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Baytree Garden Centre Weston Spalding PE12 6JU

Reinhard and his Roses

by Lily Whitworth-Biehler
BSc (Hons) MSc

On his journey to England in the late sixties, the young Reinhard Biehler found himself in rose fields of France working for 'Meilland' a company renowned the world over for it's highly successful rose breeding program.
Inspired by Meillands techniques and results, Reinhard was soon dreaming of cultivating his own roses. Shortly after reaching England he began the painstaking process of creating his own unique roses.


Reinhard and Nils - remained close friends until Nils passing in 2022.

Success is a long wait in the world of rose breeding and Reinhard had to wait until 1975 to see the first of his roses officially recognised by the British Association of Rose Breeders. "Jutta Biehler" was named after his first daughter. A free flowering floribunda with striking, fragrant blooms. The rose was popular with customers and still is today.


Rose "Jutta Biehler"

"The feeling of creating something completely new is wonderful. Being able to call it whatever you want and keep it close to your heart, just makes it more special"

Two more roses quickly followed and were naturally named after his other two daughters. "Gitta Biehler" is an vermillion orange floribunda and "Elke Biehler" is a Red single shrub rose with a white centre.

Other roses followed through the years and names were assigned to reflect different organisations raising money for good causes. This reflection of Reinhards generosity was always appreciated as a portion of the sales revenue was donated to the causes. When a stunning pink Hybrid Tea was cultivated it only seemed right to name it "Race for Life"

Rose Gitta Biehler

Earlier this year Reinhard celebrated his 70th Birthday. His family commissioned a rose breeder to cultivate a new rose to be named in Reinhards honour.

Reinhard Biehler MBE is a large flowering floribunda, pink in bud, mauve in flower. It's a truly stunning rose and a fitting tribute to a man who has dedicated much of his life to creating beautiful roses for us all to enjoy.

The rose was unveiled to the public at last years annual Baytree Rose festival, and is now available to buy, of course there will be Reinhards usual contribution to good causes from the resulting sales.

Rose Elke Biehler

Breeding Roses, a brief overview

by Lily Whitworth-Biehler
BSc (Hons) MSc

Forty years ago in 1975 the owner of Baytree Nurseries, Reinhard Biehler finally succeeded in getting recognition for a new breed of rose he created named after his first daughter ‘Jutta Biehler’. This long road began when in the late sixties when, on his way into England Reinhard experienced rose breeding while working for ‘Meillands’, a world renowned company for rose breeding in France. Reinhards first success spurred him to create more varieties, the first two naturally being named after his other daughters, ‘Gitta Biehler’ and ‘Elke Biehler’, as more roses followed they were named after good causes such as a stunning pink rose being named ‘Race for Life’ where profits were donated to the causes that they are named after. Breeding roses isn’t as simple as it may seem, when crossing the genes of two different species of roses the genetic information never mixes the same way. This results in each new seedling growing differently, with variation not just in the flower and fragrance but also in the thorn density, foliage density and colour and to the more practical details such as resistance to disease to the optimum climate for the rose.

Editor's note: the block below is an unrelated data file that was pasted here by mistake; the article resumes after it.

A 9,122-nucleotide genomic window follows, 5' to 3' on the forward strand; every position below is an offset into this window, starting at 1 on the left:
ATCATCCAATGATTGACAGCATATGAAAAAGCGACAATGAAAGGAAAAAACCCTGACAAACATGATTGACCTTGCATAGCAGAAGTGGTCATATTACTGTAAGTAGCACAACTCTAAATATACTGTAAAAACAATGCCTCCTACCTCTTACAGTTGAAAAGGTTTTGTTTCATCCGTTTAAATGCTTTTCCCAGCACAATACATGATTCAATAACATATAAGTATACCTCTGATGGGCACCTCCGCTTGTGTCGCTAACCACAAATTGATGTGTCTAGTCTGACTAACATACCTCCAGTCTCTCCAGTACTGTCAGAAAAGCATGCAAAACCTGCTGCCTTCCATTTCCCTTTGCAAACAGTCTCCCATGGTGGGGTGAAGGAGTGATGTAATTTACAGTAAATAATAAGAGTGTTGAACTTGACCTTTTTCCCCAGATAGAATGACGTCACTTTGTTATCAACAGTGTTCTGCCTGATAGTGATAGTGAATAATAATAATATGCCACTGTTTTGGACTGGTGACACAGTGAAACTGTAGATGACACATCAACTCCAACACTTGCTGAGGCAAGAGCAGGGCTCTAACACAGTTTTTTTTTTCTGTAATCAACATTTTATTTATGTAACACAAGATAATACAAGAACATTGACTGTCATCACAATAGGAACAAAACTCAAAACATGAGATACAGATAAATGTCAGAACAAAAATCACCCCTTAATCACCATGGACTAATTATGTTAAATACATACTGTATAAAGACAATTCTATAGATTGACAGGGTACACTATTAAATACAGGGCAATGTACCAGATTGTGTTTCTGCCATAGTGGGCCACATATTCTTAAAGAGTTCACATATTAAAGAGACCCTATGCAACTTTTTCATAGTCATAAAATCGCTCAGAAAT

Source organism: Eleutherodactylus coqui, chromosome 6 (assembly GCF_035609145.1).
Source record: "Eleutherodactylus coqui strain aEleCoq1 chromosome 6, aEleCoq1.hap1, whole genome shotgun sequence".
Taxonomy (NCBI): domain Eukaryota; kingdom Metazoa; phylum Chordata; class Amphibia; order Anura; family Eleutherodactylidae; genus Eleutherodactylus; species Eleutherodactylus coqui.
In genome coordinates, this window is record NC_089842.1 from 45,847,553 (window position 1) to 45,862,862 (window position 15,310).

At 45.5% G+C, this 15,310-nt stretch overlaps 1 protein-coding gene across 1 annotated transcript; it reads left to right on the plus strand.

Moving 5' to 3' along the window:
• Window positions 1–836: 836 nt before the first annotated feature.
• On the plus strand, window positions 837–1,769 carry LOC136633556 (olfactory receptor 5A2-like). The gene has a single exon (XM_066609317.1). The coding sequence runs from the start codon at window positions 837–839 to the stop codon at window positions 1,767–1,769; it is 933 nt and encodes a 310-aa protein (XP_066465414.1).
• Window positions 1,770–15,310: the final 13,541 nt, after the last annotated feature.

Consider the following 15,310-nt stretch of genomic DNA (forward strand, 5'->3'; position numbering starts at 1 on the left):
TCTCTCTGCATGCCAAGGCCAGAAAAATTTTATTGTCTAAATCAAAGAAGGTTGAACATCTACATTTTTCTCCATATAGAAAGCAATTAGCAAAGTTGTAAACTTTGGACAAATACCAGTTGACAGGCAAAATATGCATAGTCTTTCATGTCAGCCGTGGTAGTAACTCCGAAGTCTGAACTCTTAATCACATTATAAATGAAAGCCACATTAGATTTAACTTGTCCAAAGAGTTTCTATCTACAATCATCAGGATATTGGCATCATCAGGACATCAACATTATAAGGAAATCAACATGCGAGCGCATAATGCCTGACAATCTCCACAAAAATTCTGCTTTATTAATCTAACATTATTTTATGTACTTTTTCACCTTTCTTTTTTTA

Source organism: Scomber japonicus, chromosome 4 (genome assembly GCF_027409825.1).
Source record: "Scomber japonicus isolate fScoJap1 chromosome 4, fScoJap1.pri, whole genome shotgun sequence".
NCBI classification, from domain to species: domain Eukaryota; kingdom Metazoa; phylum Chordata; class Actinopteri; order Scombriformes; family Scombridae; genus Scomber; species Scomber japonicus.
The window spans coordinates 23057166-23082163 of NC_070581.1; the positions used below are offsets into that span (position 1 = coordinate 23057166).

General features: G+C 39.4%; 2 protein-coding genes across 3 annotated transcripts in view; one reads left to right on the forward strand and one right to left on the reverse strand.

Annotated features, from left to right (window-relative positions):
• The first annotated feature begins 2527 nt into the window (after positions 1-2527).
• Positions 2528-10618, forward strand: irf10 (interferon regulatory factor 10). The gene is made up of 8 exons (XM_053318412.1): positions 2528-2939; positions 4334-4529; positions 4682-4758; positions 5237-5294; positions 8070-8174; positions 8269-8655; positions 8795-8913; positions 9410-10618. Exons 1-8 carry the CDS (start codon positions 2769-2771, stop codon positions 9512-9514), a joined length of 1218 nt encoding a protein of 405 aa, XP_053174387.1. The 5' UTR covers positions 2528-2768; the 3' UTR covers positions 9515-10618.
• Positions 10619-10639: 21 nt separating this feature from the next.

Rose "Jutta Biehler"

Rose New Dawn

Planning a rose breed is vital, two beautiful roses may not necessarily produce a beautiful cross breed. The planning of a new rose can start up to a year before the pollination of the roses. The main traits that are considered are; colour, flower structure, petal thickness, scent, growth and vigour, thorns, health and repeat blooming. There are also certain species of roses that make better parents than others; these will also be split into those than are better as the seed parent and those that serve well as the pollen parent. A good example of a pollen parent is ‘New Dawn’ which was introduced in 1930. All flowers are identical, all medium sized produced in a cluster with a silvery blush-pink colour which deepens towards the centre. It is a climbing rose and is one of the best and most vigorous making it still incredibly popular today. It has perpetual glossy foliage and a sweet fruit fragrance and can grow between 10-15 ft. This modern climber also continues to flower right through to winter. It really is an outstanding plant for any garden, and you get all that for less than £5.00 (at Baytree).

A good example of a seed parent is ‘Moyesii Geranium’ a naturally occurring rose which is well suited as a seed parent due to the large hips (seed pods) it produces. When a rose has been fertilised the flower completes its cycle to form a ‘hip’ (also known as the fruit of the rose), which contains the seeds, the actual amount of seeds varies from four or five to up to a hundred or so. A Moyesii Geranium produces bright orange hips which are about 5-6cm in length. The flowers produced vary between rose-pink, blood-red and dark crimson but all have deep yellow anthers. It is a shrub rose, which is still widely popular, as it produces a large vigorous shrub up to four metres tall with a subtle sweet scent. This beautiful rose is, of course, sold at Baytree.

The pollination of the roses is a very delicate process, as many English roses often have very little pollen. The pollen is collected from the anthers (which are located at the top of the stamen) the pollen parent rose is labelled, dried and stored. Pollination usually starts early to mid summer depending on when the parent variety blooms. The ideal time to collect the pollen is when the flower is just under three quarters open (usually around late June) as leaving it too long can result in contamination by pollinating insects or pollen shedding. If done too early the bloom will be extremely tight and can result in the stigmas been pulled away as well as the seed chamber. The pollen is gently collected into the labelled containers, and covered with masking tape. Within twelve to twenty four hours the pollen will be released from the sacs where a yellow dust will remain. The pollen is then only viable for three to four days if kept at room temperature or up to four weeks if refrigerated.